Rubio Introduces Constitutional Amendment To Keep SCOTUS AT 9

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Mike Brest Reporter
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Republican Florida Sen. Marco Rubio introduced a constitutional amendment Monday that would permanently fix the number of seats on the Supreme Court at nine.

Rubio was joined by 12 other Republian senators in his effort, including Sens. Marsha Blackburn of Tennessee, Kevin Cramer of North Dakota, Shelly Moore Capito of West Virginia, Mike Crapo of Idaho, Cindy Hyde-Smith of Mississippi, John Hoeven of North Dakota, Mike Lee of Utah, Mitt Romney of Utah, Ben Sasse of Nebraska, Pat Toomey of Pennsvania, Steve Daines of Montana, and Todd Young of Indiana.

The text of the proposed constitutional amendment, which comes as many Democrats have called for expanding the court, reads, “Section 1. The Supreme Court of the United States shall be comprised of not more than 9 justices. Section 2. The Congress shall have the power to enforce this article by appropriate legislation.”

Rubio said in a statement:

The Democrats’ court packing proposal represents the latest shortsighted effort to undermine America’s confidence in our institutions and our democracy. America’s institutions are far from perfect. But over the past two centuries, they have provided a framework for our nation to become the most dynamic, most vibrant, and most exceptional nation in all of human history. To prevent the delegitimizing of the Supreme Court, I am introducing a constitutional amendment to keep the number of seats at nine. Our institutions matter. Our Constitution matters. And we should fight to protect them.

A Rubio staffer told The Daily Caller that Rubio is making a “serious effort” to codify the number of justices, adding that this is “not for show,” despite the significant requirements that a constitutional amendment must reach to be implemented. An amendment must pass through both chambers of Congress with a two-thirds majority and then must be ratified by three-fourths of the states to take effect.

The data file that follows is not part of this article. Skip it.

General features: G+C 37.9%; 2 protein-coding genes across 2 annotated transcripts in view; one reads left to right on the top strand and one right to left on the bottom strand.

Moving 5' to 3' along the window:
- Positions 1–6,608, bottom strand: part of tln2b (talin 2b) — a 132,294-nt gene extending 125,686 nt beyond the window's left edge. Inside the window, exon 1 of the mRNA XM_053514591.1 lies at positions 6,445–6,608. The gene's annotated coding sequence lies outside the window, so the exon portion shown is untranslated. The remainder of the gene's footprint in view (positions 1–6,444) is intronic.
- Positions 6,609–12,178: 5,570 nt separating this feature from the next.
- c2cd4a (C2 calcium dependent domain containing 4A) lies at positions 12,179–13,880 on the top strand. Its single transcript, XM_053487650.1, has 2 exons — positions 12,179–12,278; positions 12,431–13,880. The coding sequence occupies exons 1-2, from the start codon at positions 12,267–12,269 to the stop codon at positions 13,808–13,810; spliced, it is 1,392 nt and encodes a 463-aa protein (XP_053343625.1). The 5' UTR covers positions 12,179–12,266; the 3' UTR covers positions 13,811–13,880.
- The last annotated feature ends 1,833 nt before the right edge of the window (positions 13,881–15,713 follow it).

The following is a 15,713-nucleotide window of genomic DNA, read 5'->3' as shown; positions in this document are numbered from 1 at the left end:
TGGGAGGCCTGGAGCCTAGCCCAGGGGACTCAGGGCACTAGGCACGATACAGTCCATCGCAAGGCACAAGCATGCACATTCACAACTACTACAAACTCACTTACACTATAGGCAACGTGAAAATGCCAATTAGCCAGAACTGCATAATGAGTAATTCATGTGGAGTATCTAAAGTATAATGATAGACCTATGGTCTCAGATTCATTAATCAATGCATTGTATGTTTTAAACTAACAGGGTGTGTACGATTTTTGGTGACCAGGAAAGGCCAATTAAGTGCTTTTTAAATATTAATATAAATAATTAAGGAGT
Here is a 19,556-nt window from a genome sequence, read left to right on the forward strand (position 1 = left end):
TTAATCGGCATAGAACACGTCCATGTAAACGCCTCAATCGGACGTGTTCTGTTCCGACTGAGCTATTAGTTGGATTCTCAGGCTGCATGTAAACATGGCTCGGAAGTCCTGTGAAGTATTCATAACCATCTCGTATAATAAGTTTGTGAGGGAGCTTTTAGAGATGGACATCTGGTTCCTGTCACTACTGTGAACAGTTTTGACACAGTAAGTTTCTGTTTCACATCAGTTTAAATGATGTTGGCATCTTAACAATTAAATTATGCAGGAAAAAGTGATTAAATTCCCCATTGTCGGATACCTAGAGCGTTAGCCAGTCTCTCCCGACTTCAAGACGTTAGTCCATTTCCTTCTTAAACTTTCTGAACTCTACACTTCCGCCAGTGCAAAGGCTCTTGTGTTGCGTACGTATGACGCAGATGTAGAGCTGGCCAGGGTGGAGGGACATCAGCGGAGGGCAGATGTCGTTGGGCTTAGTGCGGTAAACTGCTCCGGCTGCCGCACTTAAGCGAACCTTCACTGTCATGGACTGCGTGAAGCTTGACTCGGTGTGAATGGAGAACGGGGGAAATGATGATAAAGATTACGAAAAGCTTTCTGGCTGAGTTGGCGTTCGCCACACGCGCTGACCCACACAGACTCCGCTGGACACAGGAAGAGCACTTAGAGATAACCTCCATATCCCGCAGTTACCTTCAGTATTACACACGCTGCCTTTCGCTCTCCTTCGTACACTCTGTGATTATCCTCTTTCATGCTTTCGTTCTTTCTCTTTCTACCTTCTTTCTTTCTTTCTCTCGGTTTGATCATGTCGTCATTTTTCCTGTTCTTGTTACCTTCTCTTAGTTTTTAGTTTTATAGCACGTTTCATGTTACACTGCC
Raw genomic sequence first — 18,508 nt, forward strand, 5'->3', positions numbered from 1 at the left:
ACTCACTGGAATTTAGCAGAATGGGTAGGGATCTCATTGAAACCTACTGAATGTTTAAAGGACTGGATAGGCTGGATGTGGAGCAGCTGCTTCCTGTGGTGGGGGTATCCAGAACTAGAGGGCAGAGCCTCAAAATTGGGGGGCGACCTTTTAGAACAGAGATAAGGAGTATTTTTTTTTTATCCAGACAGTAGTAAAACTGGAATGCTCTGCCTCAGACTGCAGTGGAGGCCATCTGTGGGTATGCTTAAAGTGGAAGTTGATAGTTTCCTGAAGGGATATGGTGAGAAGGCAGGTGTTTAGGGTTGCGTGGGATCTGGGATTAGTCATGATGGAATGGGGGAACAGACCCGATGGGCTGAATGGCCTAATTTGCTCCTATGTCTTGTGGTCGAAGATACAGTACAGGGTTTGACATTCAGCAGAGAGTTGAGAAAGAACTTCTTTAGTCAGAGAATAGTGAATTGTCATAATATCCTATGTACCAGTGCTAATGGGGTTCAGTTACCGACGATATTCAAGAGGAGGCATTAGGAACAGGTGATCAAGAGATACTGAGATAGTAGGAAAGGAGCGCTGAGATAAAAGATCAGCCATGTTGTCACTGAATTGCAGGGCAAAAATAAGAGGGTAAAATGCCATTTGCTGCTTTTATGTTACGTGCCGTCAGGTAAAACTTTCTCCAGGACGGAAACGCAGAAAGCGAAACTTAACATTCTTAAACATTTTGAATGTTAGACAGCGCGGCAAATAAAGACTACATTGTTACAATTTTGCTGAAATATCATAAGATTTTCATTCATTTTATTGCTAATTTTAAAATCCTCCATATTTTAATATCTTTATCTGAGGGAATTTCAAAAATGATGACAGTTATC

The staffer added that Rubio views recent push by some Democrats to add seats to the Supreme Court as a way they can “change the rules” after of President Donald Trump’s election and his appointment of Justices Neil Gorsuch and Brett Kavanaugh.

The justices of the Supreme Court pose for their official photo at the Supreme Court in Washington, DC on November 30, 2018. (Mandel Ngan/AFP/Getty Images)

The justices of the Supreme Court pose for their official photo at the Supreme Court in Washington, DC on November 30, 2018. (Mandel Ngan/AFP/Getty Images)

Democratic presidential candidates California Sen. Kamala Harris, Massachusetts Sen. Elizabeth Warren, New York Sen. Kirsten Gillibrand, former Texas Rep. Beto O’Rourke, and South Bend, Indiana Mayor Pete Buttigieg have all expressed a willingness to expanding the court. (RELATED: Is Chief Justice John Roberts Tacking Left?)

Trump addressed “court-packing” as a Democratic presidential talking point during a press conference with Brazilian President Jair Bolsonaro last week.

“No, I wouldn’t entertain that,” Trump said of the idea. “The only reason they’re doing that is they want to try to catch up. So if they can’t catch up through the ballot box by winning an election, they want to try doing it in a different way. We would have no interest in that whatsoever. It’ll never happen. It won’t happen, I guarantee. It won’t happen for six years.”

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